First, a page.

The Private Equity Review: Editor's Preface
The tenth edition of The Private Equity Review follows a turbulent year for dealmakers in 2020. Uncertainties created by the global covid-19 pandemic triggered a significant slowdown in deal activity in the first and second quarters. However, a combination of central bank interventions, fiscal stimulus, optimism about a vaccine and better virus management led to frenetic third and, especially, fourth quarters. The net result was that the number and value of global buyouts increased significantly over 2019's already robust activity, while there was a noticeable decline in private equity exits. The year 2020 also saw a flurry of IPO and merger and acquisition activity by special purpose acquisition corporations, or SPACs, some formed by private equity sponsors and others formed by other dealmakers. Fundraising activity was also strong, notwithstanding the pandemic, with aggregate capital of nearly US$1 trillion raised, as institutional investors remained extremely interested in private equity as an asset class because of its continued strong performance. As a result, private equity funds have record amounts – by one estimate, nearly US$1.5 trillion – of available capital, or dry powder. PE funds' dry powder (and the need to deploy it), together with competition from SPACs, sovereign wealth funds, family offices and pension funds, led to very competitive transactions being completed at increasing leverage levels and purchase price multiples. This has caused private equity firms to become even more creative as they seek opportunities in less competitive markets or in industries where they have unique expertise.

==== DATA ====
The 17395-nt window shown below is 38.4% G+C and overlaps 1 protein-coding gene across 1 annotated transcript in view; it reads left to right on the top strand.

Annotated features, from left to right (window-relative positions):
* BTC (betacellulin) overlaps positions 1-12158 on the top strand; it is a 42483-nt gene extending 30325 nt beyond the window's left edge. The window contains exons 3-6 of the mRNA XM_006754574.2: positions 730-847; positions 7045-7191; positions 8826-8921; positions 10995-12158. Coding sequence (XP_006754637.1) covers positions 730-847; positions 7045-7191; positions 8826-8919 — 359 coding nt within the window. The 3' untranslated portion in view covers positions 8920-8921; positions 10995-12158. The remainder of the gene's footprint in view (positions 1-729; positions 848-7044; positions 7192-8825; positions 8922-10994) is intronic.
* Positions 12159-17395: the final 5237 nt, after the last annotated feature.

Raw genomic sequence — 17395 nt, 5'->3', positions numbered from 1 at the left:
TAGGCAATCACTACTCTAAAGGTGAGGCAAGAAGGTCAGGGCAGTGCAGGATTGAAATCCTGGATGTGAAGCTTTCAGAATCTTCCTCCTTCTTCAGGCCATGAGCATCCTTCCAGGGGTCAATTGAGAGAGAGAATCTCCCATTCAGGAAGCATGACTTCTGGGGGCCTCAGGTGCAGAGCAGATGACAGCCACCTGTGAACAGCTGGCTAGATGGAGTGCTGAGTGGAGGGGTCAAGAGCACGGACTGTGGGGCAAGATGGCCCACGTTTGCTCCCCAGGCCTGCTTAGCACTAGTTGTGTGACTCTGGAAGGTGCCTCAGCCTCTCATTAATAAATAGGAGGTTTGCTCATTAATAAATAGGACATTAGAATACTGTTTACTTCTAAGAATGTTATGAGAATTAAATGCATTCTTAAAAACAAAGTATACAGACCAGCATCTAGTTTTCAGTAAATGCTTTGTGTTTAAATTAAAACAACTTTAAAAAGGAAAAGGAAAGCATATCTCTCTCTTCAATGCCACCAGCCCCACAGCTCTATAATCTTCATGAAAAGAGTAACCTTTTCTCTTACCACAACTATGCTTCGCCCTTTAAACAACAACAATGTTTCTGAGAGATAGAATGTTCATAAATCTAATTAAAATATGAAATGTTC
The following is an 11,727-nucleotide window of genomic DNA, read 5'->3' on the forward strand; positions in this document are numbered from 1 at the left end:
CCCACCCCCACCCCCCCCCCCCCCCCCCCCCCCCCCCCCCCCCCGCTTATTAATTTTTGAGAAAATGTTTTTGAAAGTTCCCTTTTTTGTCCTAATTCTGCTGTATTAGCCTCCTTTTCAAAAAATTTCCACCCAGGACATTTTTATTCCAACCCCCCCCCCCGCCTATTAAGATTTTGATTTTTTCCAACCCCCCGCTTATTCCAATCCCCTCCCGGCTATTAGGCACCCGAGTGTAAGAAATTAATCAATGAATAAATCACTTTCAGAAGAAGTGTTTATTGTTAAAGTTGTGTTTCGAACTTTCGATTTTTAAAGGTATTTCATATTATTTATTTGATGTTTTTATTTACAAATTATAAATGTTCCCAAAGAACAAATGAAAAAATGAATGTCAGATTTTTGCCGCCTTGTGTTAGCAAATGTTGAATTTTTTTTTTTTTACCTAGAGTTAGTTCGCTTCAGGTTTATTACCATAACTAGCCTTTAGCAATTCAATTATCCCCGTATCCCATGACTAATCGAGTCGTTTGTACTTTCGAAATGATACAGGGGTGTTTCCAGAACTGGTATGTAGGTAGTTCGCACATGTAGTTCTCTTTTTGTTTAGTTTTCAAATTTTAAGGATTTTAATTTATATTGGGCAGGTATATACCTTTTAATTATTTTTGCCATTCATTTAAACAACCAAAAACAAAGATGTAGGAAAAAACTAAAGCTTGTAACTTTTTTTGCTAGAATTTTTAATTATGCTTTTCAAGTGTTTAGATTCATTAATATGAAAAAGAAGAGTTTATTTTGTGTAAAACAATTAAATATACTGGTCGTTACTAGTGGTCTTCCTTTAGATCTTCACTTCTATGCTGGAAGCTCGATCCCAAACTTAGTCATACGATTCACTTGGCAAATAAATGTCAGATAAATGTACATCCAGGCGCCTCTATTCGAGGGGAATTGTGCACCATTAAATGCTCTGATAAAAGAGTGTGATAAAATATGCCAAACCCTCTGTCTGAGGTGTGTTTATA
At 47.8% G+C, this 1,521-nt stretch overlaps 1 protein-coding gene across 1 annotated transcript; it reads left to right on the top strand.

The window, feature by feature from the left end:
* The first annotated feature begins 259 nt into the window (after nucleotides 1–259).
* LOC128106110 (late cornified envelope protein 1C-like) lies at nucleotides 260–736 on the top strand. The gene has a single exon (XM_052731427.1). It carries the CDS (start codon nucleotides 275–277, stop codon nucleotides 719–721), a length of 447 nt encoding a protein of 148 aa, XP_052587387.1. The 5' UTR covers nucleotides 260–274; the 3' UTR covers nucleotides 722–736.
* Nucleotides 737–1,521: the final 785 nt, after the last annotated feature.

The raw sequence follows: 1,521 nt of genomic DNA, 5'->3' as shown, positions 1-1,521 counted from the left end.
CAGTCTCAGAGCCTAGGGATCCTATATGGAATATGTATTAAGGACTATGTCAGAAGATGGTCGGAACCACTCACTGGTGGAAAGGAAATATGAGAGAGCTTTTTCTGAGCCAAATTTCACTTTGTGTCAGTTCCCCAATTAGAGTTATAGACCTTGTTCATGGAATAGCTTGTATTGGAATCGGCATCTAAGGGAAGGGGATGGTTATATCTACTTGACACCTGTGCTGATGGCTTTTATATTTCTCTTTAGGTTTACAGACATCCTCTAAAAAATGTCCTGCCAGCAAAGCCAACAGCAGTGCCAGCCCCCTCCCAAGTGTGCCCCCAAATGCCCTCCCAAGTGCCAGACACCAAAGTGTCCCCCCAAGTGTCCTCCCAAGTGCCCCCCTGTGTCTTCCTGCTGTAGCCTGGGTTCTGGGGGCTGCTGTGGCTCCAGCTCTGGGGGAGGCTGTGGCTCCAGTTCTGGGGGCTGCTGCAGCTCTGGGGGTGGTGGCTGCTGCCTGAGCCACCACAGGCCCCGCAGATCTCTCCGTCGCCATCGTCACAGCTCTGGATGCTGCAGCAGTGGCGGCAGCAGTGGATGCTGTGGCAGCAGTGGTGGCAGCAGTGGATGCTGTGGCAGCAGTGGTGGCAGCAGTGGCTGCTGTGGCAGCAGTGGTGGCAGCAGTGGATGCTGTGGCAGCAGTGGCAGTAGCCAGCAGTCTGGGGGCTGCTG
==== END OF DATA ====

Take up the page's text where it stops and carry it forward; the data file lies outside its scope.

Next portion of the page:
The year 2020 showed once again the resilience of the private equity market and the creativity of private equity dealmakers. Given PE funds' creativity and available capital, we are confident that private equity will continue to play an important role in the global economy, not only in North America and Western Europe, but also in developing and emerging markets in Asia, South America, the Middle East and Africa, and to further expand its reach and influence, even in the face of potential political, regulatory and economic challenges.
Private equity professionals need practical and informed guidance from local practitioners about how to raise money and close deals in multiple jurisdictions. The Private Equity Review has been prepared with this need in mind. It contains contributions from leading private equity practitioners in 25 different countries, with observations and advice on private equity dealmaking and fundraising in their respective jurisdictions.
As private equity has grown, it has also faced increasing regulatory scrutiny throughout the world. Adding to this complexity, regulation of private equity is not uniform from country to country. As a result, the following chapters also include a brief discussion of these various regulatory regimes.
I want to thank everyone who contributed their time and labour to making this tenth edition of The Private Equity Review possible. Each of these contributors is a leader in their respective markets, so I appreciate that they have used their valuable and scarce time to share their expertise.
Stephen L Ritchie
Kirkland & Ellis LLP